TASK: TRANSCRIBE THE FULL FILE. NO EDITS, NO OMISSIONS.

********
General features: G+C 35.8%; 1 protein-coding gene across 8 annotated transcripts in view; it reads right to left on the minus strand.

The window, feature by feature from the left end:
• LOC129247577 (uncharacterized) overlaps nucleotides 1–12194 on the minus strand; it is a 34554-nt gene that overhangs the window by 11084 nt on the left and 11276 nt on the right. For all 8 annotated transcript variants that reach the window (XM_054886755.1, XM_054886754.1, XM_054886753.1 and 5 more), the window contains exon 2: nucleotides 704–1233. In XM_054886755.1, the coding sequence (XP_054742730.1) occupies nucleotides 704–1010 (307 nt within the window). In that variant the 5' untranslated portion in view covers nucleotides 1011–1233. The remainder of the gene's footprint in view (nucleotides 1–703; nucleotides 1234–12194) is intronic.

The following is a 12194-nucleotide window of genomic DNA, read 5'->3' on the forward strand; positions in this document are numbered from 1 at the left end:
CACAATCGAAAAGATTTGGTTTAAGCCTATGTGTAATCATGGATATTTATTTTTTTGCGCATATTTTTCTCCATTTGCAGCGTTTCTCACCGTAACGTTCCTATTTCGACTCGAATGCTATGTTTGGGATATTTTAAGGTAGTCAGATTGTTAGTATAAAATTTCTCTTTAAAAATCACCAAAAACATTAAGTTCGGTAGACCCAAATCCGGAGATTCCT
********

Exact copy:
General features: G+C 35.8%; 1 protein-coding gene across 8 annotated transcripts in view; it reads right to left on the minus strand.

The window, feature by feature from the left end:
• LOC129247577 (uncharacterized) overlaps nucleotides 1–12194 on the minus strand; it is a 34554-nt gene that overhangs the window by 11084 nt on the left and 11276 nt on the right. For all 8 annotated transcript variants that reach the window (XM_054886755.1, XM_054886754.1, XM_054886753.1 and 5 more), the window contains exon 2: nucleotides 704–1233. In XM_054886755.1, the coding sequence (XP_054742730.1) occupies nucleotides 704–1010 (307 nt within the window). In that variant the 5' untranslated portion in view covers nucleotides 1011–1233. The remainder of the gene's footprint in view (nucleotides 1–703; nucleotides 1234–12194) is intronic.

The following is a 12194-nucleotide window of genomic DNA, read 5'->3' on the forward strand; positions in this document are numbered from 1 at the left end:
CACAATCGAAAAGATTTGGTTTAAGCCTATGTGTAATCATGGATATTTATTTTTTTGCGCATATTTTTCTCCATTTGCAGCGTTTCTCACCGTAACGTTCCTATTTCGACTCGAATGCTATGTTTGGGATATTTTAAGGTAGTCAGATTGTTAGTATAAAATTTCTCTTTAAAAATCACCAAAAACATTAAGTTCGGTAGACCCAAATCCGGAGATTCCT